“The fact that I am a woman does not make me a different kind of Christian, but the fact that I am a Christian makes me a different kind of woman.” —Elisabeth Elliot
On June 15, 2015, Elisabeth Elliot, one of the most influential Christian women of the 20th century, passed away. On that day, The New York Times, The Wall Street Journal, and The Washington Post ran stories about her life. I’m fairly certain that Elisabeth would have been appalled that her life took up that much newsprint.
In the 1950s, Elisabeth was thrown into the public eye when, as a young mother, she became a widow in a horrific way. The world recoiled at the news of five American missionaries speared to death in the Ecuadorian jungles by Auca Indians. Elisabeth’s husband, Jim Elliot, was one of those men.
Remarkably, three years later, Elisabeth with her toddler daughter Valerie in tow, moved into a hut with the tribe that had murdered her husband. Today, there are many Auca Christians, including the very men who speared Jim Elliot.
In college I devoured Elisabeth’s writings. Then later as a journalist, I had the privilege of interviewing her in person. Afterward we had lunch together. When the waitress asked the obligatory, “Any room for dessert?” Elisabeth replied, “Of course we want dessert.” She then turned to me and asked if I would split something chocolate with her. In that moment, a friendship was born.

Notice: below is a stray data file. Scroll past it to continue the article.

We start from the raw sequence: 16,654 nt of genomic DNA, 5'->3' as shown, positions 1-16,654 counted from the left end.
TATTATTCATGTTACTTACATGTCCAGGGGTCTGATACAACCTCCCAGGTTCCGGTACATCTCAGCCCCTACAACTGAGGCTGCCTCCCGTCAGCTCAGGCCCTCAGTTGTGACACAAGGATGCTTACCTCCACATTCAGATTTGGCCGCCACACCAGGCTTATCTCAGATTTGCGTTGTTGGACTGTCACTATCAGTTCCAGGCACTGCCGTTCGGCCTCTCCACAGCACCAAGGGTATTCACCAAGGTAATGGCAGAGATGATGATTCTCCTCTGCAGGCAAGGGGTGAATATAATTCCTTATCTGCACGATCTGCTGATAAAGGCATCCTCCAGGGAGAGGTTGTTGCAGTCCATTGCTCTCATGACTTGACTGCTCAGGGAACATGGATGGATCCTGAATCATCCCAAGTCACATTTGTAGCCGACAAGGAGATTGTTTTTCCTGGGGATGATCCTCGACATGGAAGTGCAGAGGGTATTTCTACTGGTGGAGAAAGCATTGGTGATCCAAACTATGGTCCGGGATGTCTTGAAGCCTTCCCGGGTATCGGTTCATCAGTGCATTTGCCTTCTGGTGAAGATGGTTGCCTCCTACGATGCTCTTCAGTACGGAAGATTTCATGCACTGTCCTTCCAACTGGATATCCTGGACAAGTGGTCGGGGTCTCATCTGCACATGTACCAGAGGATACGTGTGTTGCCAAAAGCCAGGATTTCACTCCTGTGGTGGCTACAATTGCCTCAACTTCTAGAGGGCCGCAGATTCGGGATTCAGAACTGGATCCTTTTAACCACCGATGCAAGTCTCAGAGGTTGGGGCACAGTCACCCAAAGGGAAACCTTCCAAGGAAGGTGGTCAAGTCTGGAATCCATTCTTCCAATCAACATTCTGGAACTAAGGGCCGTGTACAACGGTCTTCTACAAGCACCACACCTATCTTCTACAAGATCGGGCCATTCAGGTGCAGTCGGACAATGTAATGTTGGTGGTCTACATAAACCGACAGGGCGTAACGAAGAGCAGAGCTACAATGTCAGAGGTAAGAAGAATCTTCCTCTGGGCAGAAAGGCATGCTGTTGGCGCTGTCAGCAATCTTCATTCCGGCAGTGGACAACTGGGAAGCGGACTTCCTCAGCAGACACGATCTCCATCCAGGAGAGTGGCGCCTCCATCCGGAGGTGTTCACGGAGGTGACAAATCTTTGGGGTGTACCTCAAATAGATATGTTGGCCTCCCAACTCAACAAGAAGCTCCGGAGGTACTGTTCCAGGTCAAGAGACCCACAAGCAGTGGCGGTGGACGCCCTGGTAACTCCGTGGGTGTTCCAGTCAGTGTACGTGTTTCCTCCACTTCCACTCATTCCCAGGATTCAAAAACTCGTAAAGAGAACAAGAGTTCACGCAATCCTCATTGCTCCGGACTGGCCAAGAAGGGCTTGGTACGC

We didn’t agree on everything, in fact we had some lively discussions, and yet, Elisabeth was an extraordinary spiritual mother who shaped my thinking as a Christian, a woman, and a leader.
Three Lessons Elisabeth Elliot Taught Me
“You can be assured that the God who orchestrates and harmonizes all the world knows exactly what you need for the job he wants you to do.” —Elisabeth Elliot
1. Hardheaded women love Jesus, too.
When her husband Jim died, Elisabeth never considered returning to the states, even though many folks advised that she should. Elisabeth said, “I couldn’t even understand why they asked.”
That wasn’t the only time she showed tenacity. Elisabeth majored in Greek at Wheaton College in the 1940s. She was in the minority as a women but she was not dissuaded. She was also an avid writer in a time when evangelical publishing rarely featured female voices. I can only image how difficult it was for Elisabeth to be heard, especially writing authoritatively about theology. And yet, Elisabeth published over 20 books.